For producers who have not experienced animal activism directly, it can be difficult to fully appreciate the scope of their illegal activities. Not content with protests and on-line harassment, animal rights activists have turned to impersonating federal employees and job applicants, theft and even violence. This article discusses some recent activist incidents and some practices you can do to protect your family and farm.
Impersonating Government Employees
In Wasco, California two activists flying a drone near a dairy wore vests indicating they were from the Federal Aviation Administration, the FAA. In Wisconsin an activist identified herself to dairy workers as a USDA employee conducting a welfare audit. In both Indiana and Oklahoma activists gained entry to poultry farms claiming to be from the Census Bureau. It’s worth noting that impersonating a federal employee is a federal crime punishable by up to $10,000 in fines and five years’ imprisonment.
Impersonating Allied Industry
Impersonating Job Applicants
The most common scam California producers have been subject to has been activists posing as potential employees. In 2018 one activist discussed employment with at least half a dozen San Joaquin Valley producers, switching license plates in between stops. The fraudulent trespass became so frequent the Fresno Sherriff’s Department put out an all-state advisory to law enforcement. In September of this year a PETA activist, who had previously recorded undercover video at an Indiana duck farm, made employment inquiries at more than a dozen North Bay and Ferndale dairies.
“Open Rescue” / Theft
Acts of Violence
The most deeply disturbing activist incidents relate to violence against either property or farmers. In May a North coast producer reported that a male activist was recording their facility with a camera and drone. When a female associate of dairy approached to take photos of himself and his vehicle, he became angry, putting her in a choke hold and trying to damage her smart phone. In June of last year, an Ohio veterinarian reported that he was called out to local vegan sanctuary to help with rescued livestock. Noticing a severe shimmy on his way home, the vet drove directly to his mechanic who reported that some lug screws had been cut with bolt cutters and his ABS wiring had been tampered with.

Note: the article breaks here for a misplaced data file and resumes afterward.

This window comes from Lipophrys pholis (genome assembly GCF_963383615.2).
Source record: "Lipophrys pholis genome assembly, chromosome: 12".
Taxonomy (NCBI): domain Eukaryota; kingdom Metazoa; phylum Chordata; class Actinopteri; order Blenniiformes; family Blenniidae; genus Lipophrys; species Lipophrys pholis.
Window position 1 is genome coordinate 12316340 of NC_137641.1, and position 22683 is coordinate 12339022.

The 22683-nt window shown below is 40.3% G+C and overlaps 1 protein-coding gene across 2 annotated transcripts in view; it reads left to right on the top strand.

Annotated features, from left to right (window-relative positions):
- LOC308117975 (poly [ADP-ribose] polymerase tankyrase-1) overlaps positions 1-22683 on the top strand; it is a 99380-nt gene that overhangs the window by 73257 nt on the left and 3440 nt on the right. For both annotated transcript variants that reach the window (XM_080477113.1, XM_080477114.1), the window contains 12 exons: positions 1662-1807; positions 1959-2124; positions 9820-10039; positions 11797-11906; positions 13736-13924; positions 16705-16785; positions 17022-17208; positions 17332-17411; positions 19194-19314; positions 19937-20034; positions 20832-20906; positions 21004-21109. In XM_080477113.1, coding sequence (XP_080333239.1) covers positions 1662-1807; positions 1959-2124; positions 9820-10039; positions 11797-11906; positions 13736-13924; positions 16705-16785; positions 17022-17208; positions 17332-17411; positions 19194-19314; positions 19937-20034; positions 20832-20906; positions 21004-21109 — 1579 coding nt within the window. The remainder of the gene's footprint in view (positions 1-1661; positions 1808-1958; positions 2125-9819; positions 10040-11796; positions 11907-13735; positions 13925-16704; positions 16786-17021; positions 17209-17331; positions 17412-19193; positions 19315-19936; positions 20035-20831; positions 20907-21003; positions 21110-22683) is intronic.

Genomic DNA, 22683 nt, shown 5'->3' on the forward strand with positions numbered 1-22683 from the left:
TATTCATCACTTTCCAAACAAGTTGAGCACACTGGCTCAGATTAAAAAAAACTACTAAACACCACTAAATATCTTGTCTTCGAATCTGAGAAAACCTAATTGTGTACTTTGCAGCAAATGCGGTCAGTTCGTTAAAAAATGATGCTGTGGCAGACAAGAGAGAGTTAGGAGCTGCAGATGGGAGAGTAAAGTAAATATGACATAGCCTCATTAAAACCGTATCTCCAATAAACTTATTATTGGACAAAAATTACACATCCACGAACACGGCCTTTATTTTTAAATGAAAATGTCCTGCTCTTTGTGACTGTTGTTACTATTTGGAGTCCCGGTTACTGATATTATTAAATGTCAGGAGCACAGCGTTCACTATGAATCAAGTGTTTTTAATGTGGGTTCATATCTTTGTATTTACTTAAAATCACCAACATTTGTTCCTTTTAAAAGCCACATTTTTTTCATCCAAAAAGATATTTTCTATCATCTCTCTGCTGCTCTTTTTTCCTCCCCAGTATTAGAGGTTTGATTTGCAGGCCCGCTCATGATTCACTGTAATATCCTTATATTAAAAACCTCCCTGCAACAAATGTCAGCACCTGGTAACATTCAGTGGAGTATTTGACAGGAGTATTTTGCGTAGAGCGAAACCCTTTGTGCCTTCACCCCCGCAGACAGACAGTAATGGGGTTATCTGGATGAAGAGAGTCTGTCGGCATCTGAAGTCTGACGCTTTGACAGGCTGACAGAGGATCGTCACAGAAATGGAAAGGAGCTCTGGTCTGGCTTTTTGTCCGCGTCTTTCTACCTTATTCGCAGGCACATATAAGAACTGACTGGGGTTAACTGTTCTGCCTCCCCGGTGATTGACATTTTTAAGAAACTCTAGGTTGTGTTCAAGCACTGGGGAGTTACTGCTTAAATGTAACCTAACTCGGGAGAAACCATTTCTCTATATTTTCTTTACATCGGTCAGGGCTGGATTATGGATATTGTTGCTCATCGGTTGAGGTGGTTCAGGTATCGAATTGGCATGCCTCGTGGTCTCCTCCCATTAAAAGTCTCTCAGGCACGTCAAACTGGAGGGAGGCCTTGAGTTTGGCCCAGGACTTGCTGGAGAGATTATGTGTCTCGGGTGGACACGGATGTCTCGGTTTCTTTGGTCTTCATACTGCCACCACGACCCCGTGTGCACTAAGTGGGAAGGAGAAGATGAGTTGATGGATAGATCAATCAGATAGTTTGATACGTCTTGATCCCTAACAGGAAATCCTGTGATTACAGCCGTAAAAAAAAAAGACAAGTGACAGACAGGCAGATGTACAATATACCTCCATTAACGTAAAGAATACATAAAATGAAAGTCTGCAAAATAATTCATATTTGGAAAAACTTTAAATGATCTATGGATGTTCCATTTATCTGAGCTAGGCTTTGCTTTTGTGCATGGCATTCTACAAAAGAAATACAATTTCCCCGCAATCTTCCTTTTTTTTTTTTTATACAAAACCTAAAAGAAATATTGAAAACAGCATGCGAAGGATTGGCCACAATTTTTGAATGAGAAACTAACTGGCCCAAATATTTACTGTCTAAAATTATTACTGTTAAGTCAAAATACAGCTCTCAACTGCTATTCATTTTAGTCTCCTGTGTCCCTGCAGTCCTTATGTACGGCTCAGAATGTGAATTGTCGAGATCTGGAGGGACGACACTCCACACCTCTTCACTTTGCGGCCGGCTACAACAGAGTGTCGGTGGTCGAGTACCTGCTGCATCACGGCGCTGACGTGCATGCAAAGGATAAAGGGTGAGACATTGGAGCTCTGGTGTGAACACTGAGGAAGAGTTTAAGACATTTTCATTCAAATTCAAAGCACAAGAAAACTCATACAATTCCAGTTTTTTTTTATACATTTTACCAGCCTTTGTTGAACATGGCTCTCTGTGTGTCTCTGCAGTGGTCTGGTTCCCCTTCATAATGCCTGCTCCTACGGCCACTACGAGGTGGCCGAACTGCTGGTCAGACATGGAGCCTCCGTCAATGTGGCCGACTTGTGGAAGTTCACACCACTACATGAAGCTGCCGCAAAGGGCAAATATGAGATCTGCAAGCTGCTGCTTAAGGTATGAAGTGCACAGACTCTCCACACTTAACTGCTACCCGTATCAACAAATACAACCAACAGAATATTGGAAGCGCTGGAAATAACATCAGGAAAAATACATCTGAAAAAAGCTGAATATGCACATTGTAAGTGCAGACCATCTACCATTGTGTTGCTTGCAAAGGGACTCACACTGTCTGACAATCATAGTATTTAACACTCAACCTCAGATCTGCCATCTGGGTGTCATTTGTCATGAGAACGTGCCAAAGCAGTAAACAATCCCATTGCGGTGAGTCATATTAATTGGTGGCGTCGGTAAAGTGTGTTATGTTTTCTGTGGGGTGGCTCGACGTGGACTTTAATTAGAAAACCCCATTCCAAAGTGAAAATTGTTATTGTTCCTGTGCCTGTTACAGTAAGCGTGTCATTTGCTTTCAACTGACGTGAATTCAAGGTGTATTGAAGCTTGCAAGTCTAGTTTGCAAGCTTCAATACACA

What Can You Do?
Report Activist Activities – The first action during any activist incident is to call 911, asking for response from the police or sheriff. CDQAP’s webpage Dealing with Trespass and Drones on California Dairies provides comprehensive information on how to most effectively assist law enforcement. It’s also critical to report incidents to your processor and trade organization. This information is shared within the industry as well as county Sherriff’s offices, so producers throughout the state can be alerted to developing threats.
Check Credentials & References – During the COVID pandemic almost all legitimate government agencies will arrange farm visits in advance. The identification credentials of any unfamiliar or unexpected government employee should be scrutinized, photographed and confirmed by phone call to the agency’s main office. Activists making false inquiries about employment is a growing problem. A CDQAP newsletter article Vigilance in Your Hiring Process highlights important precautions to identify an activist intent on collecting undercover video recordings.
Emphasize Employee Training – Train your employees to contact local law enforcement or the farm manager at the first sign of activist activity. Keep employees current with annual Dairy F.A.R.M training. Short dairy stockmanship videos are available on-line in English and Spanish. The F.A.R.M standards emphasize that the only movement aids that should routinely available to employees are lightweight paddles or flags.
Editors Note: This article appears in the October issue of the California Dairy Quality Assurance Program newsletter and is used here with permission.